This article lists various tornado records. The most "extreme" tornado in recorded history was the Tri-State Tornado, which spread through parts of Missouri, Illinois, and Indiana on March 18, 1925. It is considered an F5 on the Fujita Scale, even though tornadoes were not ranked on any scale at the time. It holds records for longest path length at 219 miles (352 km), longest duration at about 3½ hours, and fastest forward speed for a significant tornado at 73 mph (117 km/h) anywhere on Earth. In addition, it is the deadliest single tornado in United States history with 695 fatalities. It was also the third-costliest tornado in history at the time, but has been surpassed by several others non-normalized. When costs are normalized for wealth and inflation, it still ranks third today.
The deadliest tornado in world history was the Daulatpur-Saturia tornado in Bangladesh on April 26, 1989, which killed approximately 1,300 people. In its history, Bangladesh has had at least 19 tornadoes kill more than 100 people, almost half of the total for the rest of the world.
For 37 years, the most extensive tornado outbreak on record, in almost every category, was the 1974 Super Outbreak, which affected a large area of the central United States and extreme southern Ontario in Canada on April 3 and April 4, 1974. Not only did this outbreak feature 148 tornadoes in only 18 hours, but an unprecedented number of them were violent; 7 were of F5 intensity and 23 were F4. During the peak of this outbreak there were 16 tornadoes on the ground at the same time. More than 300 people, possibly as many as 330, were killed by tornadoes during this outbreak. However, this record was later broken during the 2011 Super Outbreak, which resulted in 360 tornadoes and 324 tornadic fatalities.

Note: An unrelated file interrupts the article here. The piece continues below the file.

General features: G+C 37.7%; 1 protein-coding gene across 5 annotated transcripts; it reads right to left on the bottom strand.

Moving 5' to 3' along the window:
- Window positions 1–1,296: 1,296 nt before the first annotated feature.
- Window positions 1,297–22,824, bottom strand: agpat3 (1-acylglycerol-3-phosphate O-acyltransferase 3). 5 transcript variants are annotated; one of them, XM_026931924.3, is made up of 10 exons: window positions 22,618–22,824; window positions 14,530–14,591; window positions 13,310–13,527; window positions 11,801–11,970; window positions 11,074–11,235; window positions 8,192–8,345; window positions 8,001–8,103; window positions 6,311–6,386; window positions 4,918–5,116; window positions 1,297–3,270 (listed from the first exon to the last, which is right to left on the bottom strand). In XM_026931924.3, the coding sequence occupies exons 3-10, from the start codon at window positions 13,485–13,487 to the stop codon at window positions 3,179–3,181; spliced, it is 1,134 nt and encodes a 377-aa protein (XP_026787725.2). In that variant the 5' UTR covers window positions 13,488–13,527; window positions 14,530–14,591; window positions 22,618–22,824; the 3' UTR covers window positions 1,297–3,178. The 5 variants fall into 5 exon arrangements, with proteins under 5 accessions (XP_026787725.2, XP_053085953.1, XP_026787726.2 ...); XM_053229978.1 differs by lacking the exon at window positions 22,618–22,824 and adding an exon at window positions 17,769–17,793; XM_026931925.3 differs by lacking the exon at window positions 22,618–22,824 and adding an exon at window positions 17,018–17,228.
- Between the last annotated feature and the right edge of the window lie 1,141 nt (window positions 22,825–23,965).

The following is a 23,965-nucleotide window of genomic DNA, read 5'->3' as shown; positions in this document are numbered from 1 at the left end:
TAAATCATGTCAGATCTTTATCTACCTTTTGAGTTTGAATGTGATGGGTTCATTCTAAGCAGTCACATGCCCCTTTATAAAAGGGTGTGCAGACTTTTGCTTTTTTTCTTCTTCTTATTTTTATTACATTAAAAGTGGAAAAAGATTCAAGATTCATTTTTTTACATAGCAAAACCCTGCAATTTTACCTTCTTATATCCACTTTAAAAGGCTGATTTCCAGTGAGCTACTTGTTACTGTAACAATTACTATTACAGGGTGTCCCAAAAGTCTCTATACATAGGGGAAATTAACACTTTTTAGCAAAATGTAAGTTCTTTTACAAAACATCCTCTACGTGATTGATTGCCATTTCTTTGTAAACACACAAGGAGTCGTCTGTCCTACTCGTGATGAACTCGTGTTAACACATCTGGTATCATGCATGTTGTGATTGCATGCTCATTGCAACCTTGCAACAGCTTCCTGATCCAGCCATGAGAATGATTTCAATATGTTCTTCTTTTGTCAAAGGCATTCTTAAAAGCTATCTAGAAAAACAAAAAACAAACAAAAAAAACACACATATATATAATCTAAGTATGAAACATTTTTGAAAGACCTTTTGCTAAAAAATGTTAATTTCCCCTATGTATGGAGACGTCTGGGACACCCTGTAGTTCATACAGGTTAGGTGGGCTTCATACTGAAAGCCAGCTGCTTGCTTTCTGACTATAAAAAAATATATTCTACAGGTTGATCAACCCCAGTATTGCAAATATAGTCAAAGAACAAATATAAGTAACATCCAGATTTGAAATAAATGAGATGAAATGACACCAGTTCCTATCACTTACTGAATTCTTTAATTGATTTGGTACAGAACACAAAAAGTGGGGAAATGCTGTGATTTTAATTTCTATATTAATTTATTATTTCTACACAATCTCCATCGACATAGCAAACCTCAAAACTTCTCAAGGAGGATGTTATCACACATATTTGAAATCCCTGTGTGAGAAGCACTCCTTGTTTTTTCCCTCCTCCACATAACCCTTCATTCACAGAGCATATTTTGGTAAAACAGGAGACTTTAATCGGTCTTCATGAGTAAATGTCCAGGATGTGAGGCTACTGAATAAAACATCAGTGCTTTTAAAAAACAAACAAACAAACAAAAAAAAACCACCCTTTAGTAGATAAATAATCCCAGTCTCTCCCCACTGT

|Duration in hours||Outbreak||Year||Country||24 hour Tornadoes||Total Tornadoes||F2+||F4+||Deaths||Cost in millions|
|18||1974 Super Outbreak||1974||US||148||148||96||30||315||4500|
|5.43333||1981 United Kingdom tornado outbreak||1981||UK||104||104||2||0||8||?|
|79.3||2011 Super Outbreak||2011||US||216||360||86||15||324||12200|
The 2011 Super Outbreak was the most prolific tornado outbreak in history. It produced 360 tornadoes, with 216 of those in a single 24-hour period on April 27, including 11 EF4 and 4 EF5 tornadoes. 348 deaths occurred in that outbreak, of which 324 were tornado related. The outbreak helped smash the record for most tornadoes in the month of April with 770 tornadoes, almost triple the prior record (267 in April 1974). The overall record for a single month was 542 in May 2003, which was also broken.